Two Cases Of Viral Zika Fever Reported In New Caledonia

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Mosquito-spread illness confirmed elsewhere in French Polynesia

WELLINGTON, New Zealand (Radio New Zealand International, Nov. 27, 2013) – Two cases of zika fever have been reported in New Caledonia following a confirmed outbreak in French Polynesia.

Zika fever is a viral illness; similar to dengue fever, yellow fever and Japanese encephalitis; and is spread though mosquito bites.

The Centre for Disease Control and Prevention says the French Polynesian Department of Health has confirmed an outbreak of several hundred cases of zika fever in Tahiti and other islands of the group, including Bora Bora.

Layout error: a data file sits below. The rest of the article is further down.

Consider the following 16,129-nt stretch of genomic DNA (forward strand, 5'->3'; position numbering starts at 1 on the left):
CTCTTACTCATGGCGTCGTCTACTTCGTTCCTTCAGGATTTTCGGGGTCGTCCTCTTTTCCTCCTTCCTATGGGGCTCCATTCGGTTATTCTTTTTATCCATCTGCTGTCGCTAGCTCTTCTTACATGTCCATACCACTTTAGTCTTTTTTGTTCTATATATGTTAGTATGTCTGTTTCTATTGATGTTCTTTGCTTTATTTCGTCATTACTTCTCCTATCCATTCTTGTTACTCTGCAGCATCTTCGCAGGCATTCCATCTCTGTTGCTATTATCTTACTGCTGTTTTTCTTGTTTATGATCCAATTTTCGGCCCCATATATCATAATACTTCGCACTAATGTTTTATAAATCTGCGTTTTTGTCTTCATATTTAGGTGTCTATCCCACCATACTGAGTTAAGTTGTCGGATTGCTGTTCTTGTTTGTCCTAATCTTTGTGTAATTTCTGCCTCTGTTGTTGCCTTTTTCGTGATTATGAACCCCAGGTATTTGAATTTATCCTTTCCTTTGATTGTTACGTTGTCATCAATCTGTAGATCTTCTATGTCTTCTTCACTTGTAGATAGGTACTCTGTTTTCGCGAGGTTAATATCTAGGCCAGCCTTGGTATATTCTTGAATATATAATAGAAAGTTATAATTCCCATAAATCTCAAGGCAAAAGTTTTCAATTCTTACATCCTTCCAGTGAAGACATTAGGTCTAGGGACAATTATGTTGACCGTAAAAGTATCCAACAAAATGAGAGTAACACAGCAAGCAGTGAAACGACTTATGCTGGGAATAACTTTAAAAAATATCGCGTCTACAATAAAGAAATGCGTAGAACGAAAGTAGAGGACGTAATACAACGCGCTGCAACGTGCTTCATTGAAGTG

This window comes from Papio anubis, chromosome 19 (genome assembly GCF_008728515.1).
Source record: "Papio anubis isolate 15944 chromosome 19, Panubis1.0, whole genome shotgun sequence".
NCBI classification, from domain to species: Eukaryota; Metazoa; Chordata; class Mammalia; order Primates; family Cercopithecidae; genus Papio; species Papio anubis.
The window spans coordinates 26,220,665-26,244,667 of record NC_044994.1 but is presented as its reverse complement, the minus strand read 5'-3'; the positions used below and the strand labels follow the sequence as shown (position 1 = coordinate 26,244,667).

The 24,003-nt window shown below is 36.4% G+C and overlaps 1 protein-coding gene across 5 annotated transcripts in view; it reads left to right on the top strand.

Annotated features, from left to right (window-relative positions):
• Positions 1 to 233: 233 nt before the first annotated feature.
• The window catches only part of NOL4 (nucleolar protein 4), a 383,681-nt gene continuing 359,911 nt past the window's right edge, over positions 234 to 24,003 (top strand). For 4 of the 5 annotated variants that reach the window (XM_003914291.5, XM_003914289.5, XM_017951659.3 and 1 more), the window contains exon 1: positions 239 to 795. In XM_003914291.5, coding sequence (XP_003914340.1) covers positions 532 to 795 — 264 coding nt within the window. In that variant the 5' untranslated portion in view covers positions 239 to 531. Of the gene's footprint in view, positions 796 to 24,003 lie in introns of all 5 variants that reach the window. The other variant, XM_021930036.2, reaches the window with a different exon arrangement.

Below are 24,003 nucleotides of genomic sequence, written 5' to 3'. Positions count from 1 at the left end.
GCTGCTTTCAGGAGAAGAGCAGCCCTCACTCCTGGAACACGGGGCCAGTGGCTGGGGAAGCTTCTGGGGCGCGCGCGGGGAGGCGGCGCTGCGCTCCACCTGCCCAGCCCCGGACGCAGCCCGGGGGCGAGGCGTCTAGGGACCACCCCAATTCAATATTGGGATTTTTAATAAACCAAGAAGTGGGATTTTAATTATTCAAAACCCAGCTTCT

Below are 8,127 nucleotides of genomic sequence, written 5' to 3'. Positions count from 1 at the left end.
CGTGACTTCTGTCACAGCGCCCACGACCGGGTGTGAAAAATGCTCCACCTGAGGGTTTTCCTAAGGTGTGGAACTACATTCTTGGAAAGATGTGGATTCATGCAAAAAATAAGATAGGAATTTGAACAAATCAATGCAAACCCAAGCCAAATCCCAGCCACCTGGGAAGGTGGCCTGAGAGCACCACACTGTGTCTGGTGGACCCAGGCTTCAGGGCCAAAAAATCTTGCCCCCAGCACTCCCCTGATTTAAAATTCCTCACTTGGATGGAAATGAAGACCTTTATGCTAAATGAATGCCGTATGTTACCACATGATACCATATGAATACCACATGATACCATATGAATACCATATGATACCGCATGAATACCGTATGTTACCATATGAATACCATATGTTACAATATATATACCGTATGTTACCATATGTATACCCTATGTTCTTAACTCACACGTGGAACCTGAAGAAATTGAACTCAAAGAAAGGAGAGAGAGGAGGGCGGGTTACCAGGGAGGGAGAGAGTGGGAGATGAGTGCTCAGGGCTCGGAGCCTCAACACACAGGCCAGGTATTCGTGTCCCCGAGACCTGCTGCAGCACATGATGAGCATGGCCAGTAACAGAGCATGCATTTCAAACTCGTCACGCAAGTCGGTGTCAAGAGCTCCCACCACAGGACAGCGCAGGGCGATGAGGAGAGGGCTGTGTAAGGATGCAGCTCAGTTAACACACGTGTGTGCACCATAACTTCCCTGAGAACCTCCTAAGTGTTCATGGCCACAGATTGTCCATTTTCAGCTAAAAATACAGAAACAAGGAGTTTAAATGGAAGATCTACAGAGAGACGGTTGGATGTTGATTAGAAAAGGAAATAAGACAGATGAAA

Travellers are being advised to use insect repellants, wear long-sleeved shirts and long pants and sleep in screened rooms or under bed nets.

Symptoms of zika fever include high temperature, headache, red eyes, skin rash, muscle aches and joint pains lasting up to a week.

Mosquitoes carrying the virus can bite day and night, both inside and out, and live around buildings in urban areas.

Zika fever originated in Uganda 65 years ago and largely remained in Africa and Asia until an outbreak on the island of Yap in the Federated States of Micronesia in April 2007 affecting more than 100 people.

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